‘The Rookie’ Review: Nathan Fillion Cop Dramedy Is A Long, Sad, Drawn-Out Joke About Old Age
SPOILER ALERT: This article contains details about the pilot episode of The Rookie.
At the beginning of ABC’s new cop drama The Rookie, Nathan Fillion’s character John Nolan is going through a divorce and is on a journey of self-discovery after 40. He asks “Who am I?” to a bank manager/friend. She answers, “The question is: Who do you want to be?” That exchange should lay a foundation for a cop dramedy seething with middle-aged existentialism, but instead, the pilot is an hourlong old-age joke that overwhelms and diminishes John’s self-worth.
Written by executive producer Alexi Hawley and directed by Liz Friedlander, the pilot that premieres at 10 tonight sees John entering the police force after a bank robbery puts his life into perspective. However, as a 45-year-old pursuing his dream of becoming a police officer, he is surrounded by younger recruits who can run circles around him, not to mention Sgt. Wade Grey (Richard T. Jones), who basically told him he doesn’t want him around because he’s old and is a “walking midlife crisis.”
As he runs the ageism gauntlet, John tries to persevere through the tough love given to him by his training officer Bishop (Afton Williamson) as well as the glares and insults from other TOs including hardass Lopez (Alyssa Diaz) and borderline bigot Bradford (Eric Winter). He does find comfort and support from his fellow rookies including legacy recruit Jackson (Titus Makin Jr.) and the overachieving Lucy (Melissa O’Neil), who eventually becomes more than a friend. There’s also Mercedes Mason, who steps into the role of Captain Zoe Andersen, whose presence in the episode is barely felt but I’m sure she’ll be yelling things like “You’re agitating my sciatica!” when the unit isn’t getting the job done.
The “you can’t teach an old dog new tricks” premise is one that has been tackled by TV series and movies many times before, and The Rookie is thrown on the pile and easily can get lost in the shuffle. Within the first 10 minutes of the series, Sgt. Grey lobs old-age cracks at John during a briefing meeting introducing the new recruits. He says one of the three is “pushing an expiration date” and that he was “born before disco died.” These jokes get old — and irritating — fast. It’s one thing to have old-age jokes throughout the pilot to provide fuel for character growth, but to have them be so basic and bland makes it worse and takes away from the intent of the show.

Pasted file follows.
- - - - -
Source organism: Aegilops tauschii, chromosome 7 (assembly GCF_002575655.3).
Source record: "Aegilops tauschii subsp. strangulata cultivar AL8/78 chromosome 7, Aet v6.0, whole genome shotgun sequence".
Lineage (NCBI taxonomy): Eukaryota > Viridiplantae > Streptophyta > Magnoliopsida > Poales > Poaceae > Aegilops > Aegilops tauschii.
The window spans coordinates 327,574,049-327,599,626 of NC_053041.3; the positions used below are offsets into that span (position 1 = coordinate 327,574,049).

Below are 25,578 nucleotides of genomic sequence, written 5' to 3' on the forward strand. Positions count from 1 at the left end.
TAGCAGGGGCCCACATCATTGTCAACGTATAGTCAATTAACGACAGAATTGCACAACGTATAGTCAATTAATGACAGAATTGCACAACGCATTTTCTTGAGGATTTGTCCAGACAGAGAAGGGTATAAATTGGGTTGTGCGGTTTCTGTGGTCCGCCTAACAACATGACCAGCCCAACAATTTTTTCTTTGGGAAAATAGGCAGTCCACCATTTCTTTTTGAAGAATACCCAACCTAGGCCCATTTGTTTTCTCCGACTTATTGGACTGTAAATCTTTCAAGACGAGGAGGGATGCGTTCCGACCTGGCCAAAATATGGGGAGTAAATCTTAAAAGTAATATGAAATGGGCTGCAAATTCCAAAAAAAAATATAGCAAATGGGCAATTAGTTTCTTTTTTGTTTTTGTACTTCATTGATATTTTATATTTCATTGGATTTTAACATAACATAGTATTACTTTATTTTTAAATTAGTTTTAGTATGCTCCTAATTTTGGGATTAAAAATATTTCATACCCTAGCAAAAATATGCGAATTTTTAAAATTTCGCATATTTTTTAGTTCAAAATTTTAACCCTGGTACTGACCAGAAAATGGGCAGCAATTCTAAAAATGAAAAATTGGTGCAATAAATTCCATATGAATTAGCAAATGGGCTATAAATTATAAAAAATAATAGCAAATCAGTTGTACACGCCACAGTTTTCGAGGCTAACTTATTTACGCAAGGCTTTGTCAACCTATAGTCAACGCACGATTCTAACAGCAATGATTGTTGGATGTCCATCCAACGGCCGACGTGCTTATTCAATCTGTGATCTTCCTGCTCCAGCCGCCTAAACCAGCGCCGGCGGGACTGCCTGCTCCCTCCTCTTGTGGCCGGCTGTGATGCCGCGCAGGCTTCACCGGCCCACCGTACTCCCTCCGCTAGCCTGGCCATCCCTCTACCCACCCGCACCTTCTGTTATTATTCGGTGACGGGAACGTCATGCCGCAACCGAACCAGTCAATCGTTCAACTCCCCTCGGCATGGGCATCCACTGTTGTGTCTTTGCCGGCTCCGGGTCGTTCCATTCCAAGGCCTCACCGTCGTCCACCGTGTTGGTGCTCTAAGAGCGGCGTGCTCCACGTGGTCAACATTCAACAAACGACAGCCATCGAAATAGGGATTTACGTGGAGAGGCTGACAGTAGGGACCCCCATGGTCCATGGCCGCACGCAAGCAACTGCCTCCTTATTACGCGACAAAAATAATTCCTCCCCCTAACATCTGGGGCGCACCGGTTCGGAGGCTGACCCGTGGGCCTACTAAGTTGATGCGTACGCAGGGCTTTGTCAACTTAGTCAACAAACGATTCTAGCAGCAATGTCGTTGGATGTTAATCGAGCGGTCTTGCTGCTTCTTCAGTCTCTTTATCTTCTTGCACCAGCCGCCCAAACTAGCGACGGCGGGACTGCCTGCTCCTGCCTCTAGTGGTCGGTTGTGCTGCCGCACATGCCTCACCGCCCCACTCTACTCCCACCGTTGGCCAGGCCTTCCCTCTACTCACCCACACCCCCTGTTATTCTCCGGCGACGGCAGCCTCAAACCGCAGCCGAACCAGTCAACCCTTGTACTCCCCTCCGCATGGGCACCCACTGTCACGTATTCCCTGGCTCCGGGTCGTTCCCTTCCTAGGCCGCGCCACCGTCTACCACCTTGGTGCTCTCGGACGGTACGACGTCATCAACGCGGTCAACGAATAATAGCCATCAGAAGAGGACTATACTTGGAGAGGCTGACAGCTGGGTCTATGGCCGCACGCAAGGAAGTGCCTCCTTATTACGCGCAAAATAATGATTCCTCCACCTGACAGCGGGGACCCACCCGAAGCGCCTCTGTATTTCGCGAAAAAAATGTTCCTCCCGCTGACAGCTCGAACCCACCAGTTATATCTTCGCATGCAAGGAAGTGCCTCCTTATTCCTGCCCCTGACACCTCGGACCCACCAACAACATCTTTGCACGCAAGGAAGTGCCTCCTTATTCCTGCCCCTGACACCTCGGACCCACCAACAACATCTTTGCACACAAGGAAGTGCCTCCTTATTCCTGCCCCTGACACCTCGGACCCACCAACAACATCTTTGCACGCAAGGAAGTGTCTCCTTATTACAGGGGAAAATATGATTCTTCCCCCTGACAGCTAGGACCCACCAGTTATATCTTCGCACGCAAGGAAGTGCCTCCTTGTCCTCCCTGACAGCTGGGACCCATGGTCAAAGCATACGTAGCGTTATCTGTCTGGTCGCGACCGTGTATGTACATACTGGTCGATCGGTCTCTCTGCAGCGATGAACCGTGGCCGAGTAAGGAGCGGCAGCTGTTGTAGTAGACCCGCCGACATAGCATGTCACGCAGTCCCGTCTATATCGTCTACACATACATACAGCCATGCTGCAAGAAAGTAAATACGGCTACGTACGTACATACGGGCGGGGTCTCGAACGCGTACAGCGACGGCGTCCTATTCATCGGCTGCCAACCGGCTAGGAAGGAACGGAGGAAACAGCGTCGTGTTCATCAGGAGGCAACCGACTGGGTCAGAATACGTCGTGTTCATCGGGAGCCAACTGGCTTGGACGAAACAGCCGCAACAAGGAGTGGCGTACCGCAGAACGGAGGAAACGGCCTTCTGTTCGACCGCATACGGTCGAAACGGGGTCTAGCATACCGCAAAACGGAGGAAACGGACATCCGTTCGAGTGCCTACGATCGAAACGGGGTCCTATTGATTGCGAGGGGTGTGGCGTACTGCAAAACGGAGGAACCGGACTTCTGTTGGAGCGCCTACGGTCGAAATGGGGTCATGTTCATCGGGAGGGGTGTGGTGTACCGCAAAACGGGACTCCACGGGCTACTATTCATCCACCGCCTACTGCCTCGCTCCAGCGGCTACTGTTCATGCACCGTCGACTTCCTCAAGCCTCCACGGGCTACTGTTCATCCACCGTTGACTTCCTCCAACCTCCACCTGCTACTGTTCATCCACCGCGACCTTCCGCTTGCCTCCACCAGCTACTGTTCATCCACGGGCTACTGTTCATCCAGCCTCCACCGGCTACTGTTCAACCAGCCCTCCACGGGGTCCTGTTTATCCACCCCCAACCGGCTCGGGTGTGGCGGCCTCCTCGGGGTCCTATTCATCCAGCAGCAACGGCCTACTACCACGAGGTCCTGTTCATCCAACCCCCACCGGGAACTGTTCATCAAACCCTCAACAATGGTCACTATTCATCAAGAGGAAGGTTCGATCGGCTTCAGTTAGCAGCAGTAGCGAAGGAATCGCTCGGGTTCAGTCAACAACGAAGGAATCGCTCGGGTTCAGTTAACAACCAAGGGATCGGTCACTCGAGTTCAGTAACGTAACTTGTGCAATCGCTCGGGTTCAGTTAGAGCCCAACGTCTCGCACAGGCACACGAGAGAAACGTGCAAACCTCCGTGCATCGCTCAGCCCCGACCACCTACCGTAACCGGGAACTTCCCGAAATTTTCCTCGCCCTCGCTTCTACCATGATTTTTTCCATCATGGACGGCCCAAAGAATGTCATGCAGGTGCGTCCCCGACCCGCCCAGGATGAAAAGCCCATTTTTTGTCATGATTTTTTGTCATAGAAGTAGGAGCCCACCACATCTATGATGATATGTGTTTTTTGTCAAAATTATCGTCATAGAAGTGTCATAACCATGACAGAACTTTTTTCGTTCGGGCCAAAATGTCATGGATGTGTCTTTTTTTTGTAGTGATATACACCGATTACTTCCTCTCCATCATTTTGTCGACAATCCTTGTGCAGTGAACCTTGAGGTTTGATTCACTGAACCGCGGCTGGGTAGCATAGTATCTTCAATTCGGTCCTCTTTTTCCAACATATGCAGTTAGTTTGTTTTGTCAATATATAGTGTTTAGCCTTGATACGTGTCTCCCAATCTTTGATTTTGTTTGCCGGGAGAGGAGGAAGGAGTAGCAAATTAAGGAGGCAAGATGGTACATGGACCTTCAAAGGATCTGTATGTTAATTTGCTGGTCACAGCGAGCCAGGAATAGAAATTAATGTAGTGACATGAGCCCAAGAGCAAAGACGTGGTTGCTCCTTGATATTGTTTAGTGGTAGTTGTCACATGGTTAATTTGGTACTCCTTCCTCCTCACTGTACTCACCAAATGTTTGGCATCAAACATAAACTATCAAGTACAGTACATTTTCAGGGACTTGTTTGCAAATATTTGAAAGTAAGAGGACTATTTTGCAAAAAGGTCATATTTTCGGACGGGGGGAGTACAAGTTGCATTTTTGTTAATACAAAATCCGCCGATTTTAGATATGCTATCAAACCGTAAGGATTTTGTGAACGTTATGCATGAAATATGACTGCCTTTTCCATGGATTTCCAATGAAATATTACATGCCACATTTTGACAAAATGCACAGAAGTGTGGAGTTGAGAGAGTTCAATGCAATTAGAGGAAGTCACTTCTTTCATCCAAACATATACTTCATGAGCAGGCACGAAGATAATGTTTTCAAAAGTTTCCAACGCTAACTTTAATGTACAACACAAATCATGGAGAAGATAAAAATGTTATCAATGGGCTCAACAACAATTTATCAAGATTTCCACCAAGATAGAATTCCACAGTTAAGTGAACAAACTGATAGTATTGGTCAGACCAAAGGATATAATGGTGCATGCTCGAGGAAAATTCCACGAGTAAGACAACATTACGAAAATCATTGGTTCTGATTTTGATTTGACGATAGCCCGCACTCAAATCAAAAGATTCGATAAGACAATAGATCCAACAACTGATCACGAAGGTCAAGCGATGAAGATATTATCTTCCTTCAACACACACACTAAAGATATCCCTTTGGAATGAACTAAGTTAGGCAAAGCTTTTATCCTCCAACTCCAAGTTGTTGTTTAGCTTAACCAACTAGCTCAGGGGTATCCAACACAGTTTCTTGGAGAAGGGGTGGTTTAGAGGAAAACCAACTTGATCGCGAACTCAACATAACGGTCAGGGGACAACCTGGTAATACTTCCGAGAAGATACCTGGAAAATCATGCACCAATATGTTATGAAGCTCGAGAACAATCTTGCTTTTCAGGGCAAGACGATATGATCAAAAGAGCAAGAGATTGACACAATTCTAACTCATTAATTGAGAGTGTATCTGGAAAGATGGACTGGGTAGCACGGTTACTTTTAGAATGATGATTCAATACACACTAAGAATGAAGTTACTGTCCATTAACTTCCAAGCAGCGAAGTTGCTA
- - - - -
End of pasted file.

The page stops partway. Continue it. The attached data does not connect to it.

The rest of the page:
We are supposed to look at John Nolan through sympathetic eyes; a middle-age man who has reached a point in his life where he wants to make changes for the better. He is aware that his new path is difficult and an uphill battle, but those around him make it tougher than it needs to be. I understand there is a need to make conflict in order for Fillion’s character to grow and learn more about himself, but in the pilot episode, he is practically bullied and shamed — as if aging is something we can control. There is absolutely nothing playful about the insults, and rather than tell a story about a man trying to find himself, The Rookie tends to focus more on how a younger generation looks down on older folks for pursuing their dreams. There also might be a subversive angle to all of this. Whether intentional or not, this might be a subtle way for white, straight, middle-aged men to feel compassion for marginalized communities. Whether John actually is being marginalized is a whole other can of worms, but he is certainly is being treated unfairly — or maybe this hot take is digging too deep into a shallow pit.
John Nolan definitely is the type of character suited for Fillion — a mature, thoughtful man with baggage who is trying to live a new life post-divorce. As he enters the police force, we see his experiences of responding to calls of domestic abuse and see him go on a foot chase in hot pursuit of a negligent father. As a rookie, he gets hyper-criticized for his work — and I get it. As one of the new kids on the block, a considerable amount of hazing is in order. But when you throw in the stale, mean-spirited old-age insults, it pretty much negates everything about this show that could potentially make it decent.